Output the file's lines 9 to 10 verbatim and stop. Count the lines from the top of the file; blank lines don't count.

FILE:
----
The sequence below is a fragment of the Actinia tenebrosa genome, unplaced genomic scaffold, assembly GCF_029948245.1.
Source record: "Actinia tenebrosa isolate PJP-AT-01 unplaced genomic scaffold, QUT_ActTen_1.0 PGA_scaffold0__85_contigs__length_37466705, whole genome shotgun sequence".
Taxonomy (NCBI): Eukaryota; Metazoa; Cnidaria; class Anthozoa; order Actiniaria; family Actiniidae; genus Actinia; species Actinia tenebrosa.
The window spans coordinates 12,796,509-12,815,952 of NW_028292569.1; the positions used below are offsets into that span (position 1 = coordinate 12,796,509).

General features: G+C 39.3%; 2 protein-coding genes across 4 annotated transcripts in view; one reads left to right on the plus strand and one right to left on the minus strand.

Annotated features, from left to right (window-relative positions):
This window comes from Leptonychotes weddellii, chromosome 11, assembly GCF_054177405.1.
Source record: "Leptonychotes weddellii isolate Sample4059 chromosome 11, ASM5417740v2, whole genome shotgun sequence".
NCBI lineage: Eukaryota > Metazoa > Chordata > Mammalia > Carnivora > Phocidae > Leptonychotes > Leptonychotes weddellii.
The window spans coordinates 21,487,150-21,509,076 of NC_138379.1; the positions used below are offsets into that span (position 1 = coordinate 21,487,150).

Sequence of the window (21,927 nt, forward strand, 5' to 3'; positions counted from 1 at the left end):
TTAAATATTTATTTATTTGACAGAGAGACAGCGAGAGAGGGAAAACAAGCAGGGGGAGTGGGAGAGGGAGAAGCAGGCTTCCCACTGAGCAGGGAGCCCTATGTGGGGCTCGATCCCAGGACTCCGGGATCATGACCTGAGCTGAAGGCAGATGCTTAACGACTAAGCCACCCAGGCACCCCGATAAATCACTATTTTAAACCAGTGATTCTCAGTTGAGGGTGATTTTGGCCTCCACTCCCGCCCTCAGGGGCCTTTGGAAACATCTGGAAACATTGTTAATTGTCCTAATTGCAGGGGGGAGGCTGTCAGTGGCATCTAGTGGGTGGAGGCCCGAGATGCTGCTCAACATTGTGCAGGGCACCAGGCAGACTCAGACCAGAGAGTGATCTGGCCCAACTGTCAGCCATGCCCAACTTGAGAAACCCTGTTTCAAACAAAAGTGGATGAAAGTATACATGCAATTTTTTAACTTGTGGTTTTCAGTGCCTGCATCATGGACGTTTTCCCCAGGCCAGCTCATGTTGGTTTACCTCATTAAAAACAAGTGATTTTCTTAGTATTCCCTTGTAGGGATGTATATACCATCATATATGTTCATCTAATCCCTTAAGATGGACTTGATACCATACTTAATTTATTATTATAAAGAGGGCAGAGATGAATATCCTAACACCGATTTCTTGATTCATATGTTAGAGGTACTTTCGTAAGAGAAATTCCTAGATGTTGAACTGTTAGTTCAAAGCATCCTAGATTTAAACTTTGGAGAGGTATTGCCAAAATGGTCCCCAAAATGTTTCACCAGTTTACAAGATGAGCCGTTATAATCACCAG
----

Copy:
NCBI lineage: Eukaryota > Metazoa > Chordata > Mammalia > Carnivora > Phocidae > Leptonychotes > Leptonychotes weddellii.
The window spans coordinates 21,487,150-21,509,076 of NC_138379.1; the positions used below are offsets into that span (position 1 = coordinate 21,487,150).